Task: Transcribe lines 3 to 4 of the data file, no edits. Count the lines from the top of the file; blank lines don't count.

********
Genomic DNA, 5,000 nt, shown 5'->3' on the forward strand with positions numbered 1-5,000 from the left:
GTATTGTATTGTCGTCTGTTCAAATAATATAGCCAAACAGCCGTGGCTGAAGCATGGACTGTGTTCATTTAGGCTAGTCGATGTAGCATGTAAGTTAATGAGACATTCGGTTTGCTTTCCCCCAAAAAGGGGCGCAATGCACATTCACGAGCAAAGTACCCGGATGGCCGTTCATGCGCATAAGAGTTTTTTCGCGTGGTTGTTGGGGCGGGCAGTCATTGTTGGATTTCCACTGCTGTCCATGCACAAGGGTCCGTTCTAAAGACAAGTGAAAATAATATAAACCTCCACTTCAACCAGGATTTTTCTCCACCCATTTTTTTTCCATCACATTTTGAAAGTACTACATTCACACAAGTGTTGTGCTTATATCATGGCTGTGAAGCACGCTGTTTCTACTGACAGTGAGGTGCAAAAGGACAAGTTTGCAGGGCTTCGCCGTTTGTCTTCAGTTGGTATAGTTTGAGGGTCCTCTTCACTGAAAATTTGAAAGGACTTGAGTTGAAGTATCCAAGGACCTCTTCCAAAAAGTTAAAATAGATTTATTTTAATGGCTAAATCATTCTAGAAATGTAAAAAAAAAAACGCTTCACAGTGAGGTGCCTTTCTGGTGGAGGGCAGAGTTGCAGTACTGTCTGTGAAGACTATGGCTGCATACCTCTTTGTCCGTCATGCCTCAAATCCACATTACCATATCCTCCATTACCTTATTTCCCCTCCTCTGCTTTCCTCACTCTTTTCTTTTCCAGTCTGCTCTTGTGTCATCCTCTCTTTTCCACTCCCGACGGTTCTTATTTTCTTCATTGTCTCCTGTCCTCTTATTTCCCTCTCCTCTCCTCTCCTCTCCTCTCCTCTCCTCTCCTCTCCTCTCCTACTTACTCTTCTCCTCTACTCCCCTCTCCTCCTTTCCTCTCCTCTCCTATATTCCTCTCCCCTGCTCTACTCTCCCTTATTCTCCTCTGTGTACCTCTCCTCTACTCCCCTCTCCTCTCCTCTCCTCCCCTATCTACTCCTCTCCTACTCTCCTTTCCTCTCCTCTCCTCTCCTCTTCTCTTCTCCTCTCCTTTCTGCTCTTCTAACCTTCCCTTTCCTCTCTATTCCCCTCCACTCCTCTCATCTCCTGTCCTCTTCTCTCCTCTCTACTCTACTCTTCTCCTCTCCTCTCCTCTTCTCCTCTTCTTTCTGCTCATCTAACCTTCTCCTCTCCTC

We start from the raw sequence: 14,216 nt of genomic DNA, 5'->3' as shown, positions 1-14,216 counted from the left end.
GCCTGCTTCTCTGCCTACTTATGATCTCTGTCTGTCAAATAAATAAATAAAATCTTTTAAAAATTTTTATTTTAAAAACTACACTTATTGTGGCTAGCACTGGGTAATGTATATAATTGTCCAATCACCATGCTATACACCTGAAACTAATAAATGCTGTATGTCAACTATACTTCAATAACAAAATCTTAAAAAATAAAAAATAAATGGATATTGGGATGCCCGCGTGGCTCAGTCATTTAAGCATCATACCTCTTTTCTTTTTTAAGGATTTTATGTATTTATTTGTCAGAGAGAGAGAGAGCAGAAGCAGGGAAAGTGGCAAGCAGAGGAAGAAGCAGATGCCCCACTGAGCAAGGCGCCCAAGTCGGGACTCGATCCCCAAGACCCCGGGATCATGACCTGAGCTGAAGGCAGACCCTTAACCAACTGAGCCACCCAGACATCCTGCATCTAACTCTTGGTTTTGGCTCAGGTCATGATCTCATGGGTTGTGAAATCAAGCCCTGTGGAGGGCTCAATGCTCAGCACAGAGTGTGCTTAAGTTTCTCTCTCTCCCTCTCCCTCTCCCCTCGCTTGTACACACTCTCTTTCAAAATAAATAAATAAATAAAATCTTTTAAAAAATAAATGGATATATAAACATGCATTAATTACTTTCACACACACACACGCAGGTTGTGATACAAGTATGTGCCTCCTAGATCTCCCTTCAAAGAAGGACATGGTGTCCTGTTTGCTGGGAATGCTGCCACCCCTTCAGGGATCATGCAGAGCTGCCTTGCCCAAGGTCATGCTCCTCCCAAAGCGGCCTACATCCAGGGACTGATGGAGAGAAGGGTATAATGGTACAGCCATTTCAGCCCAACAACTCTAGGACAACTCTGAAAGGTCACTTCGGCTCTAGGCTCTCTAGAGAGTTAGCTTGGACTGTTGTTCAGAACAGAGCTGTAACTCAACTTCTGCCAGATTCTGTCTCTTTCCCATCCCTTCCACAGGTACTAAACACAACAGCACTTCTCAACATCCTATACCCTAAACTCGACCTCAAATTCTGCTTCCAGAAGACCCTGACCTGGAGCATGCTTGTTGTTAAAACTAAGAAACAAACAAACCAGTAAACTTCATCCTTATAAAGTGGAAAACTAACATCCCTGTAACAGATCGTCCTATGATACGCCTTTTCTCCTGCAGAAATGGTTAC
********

We start from the raw sequence: 14,216 nt of genomic DNA, 5'->3' as shown, positions 1-14,216 counted from the left end.
GCCTGCTTCTCTGCCTACTTATGATCTCTGTCTGTCAAATAAATAAATAAAATCTTTTAAAAATTTTTATTTTAAAAACTACACTTATTGTGGCTAGCACTGGGTAATGTATATAATTGTCCAATCACCATGCTATACACCTGAAACTAATAAATGCTGTATGTCAACTATACTTCAATAACAAAATCTTAAAAAATAAAAAATAAATGGATATTGGGATGCCCGCGTGGCTCAGTCATTTAAGCATCATACCTCTTTTCTTTTTTAAGGATTTTATGTATTTATTTGTCAGAGAGAGAGAGAGCAGAAGCAGGGAAAGTGGCAAGCAGAGGAAGAAGCAGATGCCCCACTGAGCAAGGCGCCCAAGTCGGGACTCGATCCCCAAGACCCCGGGATCATGACCTGAGCTGAAGGCAGACCCTTAACCAACTGAGCCACCCAGACATCCTGCATCTAACTCTTGGTTTTGGCTCAGGTCATGATCTCATGGGTTGTGAAATCAAGCCCTGTGGAGGGCTCAATGCTCAGCACAGAGTGTGCTTAAGTTTCTCTCTCTCCCTCTCCCTCTCCCCTCGCTTGTACACACTCTCTTTCAAAATAAATAAATAAATAAAATCTTTTAAAAAATAAATGGATATATAAACATGCATTAATTACTTTCACACACACACACGCAGGTTGTGATACAAGTATGTGCCTCCTAGATCTCCCTTCAAAGAAGGACATGGTGTCCTGTTTGCTGGGAATGCTGCCACCCCTTCAGGGATCATGCAGAGCTGCCTTGCCCAAGGTCATGCTCCTCCCAAAGCGGCCTACATCCAGGGACTGATGGAGAGAAGGGTATAATGGTACAGCCATTTCAGCCCAACAACTCTAGGACAACTCTGAAAGGTCACTTCGGCTCTAGGCTCTCTAGAGAGTTAGCTTGGACTGTTGTTCAGAACAGAGCTGTAACTCAACTTCTGCCAGATTCTGTCTCTTTCCCATCCCTTCCACAGGTACTAAACACAACAGCACTTCTCAACATCCTATACCCTAAACTCGACCTCAAATTCTGCTTCCAGAAGACCCTGACCTGGAGCATGCTTGTTGTTAAAACTAAGAAACAAACAAACCAGTAAACTTCATCCTTATAAAGTGGAAAACTAACATCCCTGTAACAGATCGTCCTATGATACGCCTTTTCTCCTGCAGAAATGGTTAC